Traveling through the Charleston Harbor on a Charleston Harbor Tour exposes you to hundreds of animal species in the water, on the surrounding land and in the sky. Some of these are seen in few other places and are considered endangered on the American continent. Others are constant companions.
Here are a few of our favorites:
Loggerhead Turtle – Our local sea turtle is a conservation priority, so much so that a plan to put lights atop the Cooper River Bridge was scuttled to accommodate newly hatched turtles. Hatchlings are born in the dunes and must scamper into the ocean to begin their lives. Every year, loggerheads are saved and returned to the sea by the South Carolina Aquarium, which you can see on one of our package tours.
Brown Pelican – Poet Ogden Nash wrote: “A wonderful bird is the pelican. His bill will hold more than his belly can.” These big fish hunters can be seen lingering in the air before crashing into the water to snare a meal.
Manatee – The original inspiration for mermaids, these social mammals wander into our waters during the summer and can sometimes be seen lolling underneath water spigots alongside boat docks. Friendly and curious, the main threats to sea cows are boat collisions and loss of habitat.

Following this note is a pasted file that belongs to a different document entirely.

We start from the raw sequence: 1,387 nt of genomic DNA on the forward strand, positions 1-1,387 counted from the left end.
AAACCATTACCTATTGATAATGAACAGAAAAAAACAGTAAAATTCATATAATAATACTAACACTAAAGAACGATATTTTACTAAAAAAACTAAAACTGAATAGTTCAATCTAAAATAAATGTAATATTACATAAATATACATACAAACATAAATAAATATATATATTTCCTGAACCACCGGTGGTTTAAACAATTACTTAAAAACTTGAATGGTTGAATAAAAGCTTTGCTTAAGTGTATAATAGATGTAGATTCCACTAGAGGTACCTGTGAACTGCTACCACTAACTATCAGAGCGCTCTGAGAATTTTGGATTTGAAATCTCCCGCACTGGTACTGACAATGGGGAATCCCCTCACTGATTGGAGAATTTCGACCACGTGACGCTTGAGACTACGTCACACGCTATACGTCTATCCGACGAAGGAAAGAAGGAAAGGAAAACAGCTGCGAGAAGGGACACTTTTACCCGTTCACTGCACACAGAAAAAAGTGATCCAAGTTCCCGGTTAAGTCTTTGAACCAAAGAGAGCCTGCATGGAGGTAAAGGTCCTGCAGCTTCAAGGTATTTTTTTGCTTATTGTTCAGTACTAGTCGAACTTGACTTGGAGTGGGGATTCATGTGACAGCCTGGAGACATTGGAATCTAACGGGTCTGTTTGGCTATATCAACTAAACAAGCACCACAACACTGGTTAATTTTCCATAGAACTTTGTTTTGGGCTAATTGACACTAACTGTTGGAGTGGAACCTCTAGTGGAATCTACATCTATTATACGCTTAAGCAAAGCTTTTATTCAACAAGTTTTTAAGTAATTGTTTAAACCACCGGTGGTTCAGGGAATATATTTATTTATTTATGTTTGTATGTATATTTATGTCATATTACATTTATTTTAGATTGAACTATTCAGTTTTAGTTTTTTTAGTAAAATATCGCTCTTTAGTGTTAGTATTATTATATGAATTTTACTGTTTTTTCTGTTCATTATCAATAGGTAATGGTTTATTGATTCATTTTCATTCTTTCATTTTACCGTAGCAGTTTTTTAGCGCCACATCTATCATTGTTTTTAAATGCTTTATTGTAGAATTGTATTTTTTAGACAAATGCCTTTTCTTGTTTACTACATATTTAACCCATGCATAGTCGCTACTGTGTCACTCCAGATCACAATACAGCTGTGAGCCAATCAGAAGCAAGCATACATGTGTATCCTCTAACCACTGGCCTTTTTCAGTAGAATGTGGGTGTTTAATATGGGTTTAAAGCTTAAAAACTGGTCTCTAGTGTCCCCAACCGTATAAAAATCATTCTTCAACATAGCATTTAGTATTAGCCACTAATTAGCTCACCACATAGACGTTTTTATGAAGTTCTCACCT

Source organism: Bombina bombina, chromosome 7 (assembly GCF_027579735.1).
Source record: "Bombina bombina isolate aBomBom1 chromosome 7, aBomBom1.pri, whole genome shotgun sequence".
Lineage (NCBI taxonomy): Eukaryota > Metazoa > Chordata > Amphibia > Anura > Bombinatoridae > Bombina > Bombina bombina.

Atlantic Bottle-nosed Dolphin – One of the world’s most intelligent animals, these aquatic mammals can be seen regularly in Lowcountry waterways swimming, feeding and cavorting. They love to engage humans by playing alongside boats.
Wood Stork – The population of these magnificent black and white wading birds has spiked in recent years to more than 2,000. They are easily identified by their snowy-white body, long beak and five-foot wing span.
Blue Crab – Their Latin name means “beautiful swimmer,” making them a prized catch in Charleston’s waters. Abundant, easily spotted, and delicious, blue crabs skirt the shores of the harbor and lay 2,000 eggs per brood.
Least Tern – Striking little birds about the size of a robin that have lost nearly all their habitat in South Carolina to human activity. Sanctuaries on Crab Bank and Castle Pinckney, both along the Charleston Harbor, have provided them with opportunities to thrive. Easy to spot, they have white or gray bodies, jet black heads and sharp yellow beaks that stab at small fish.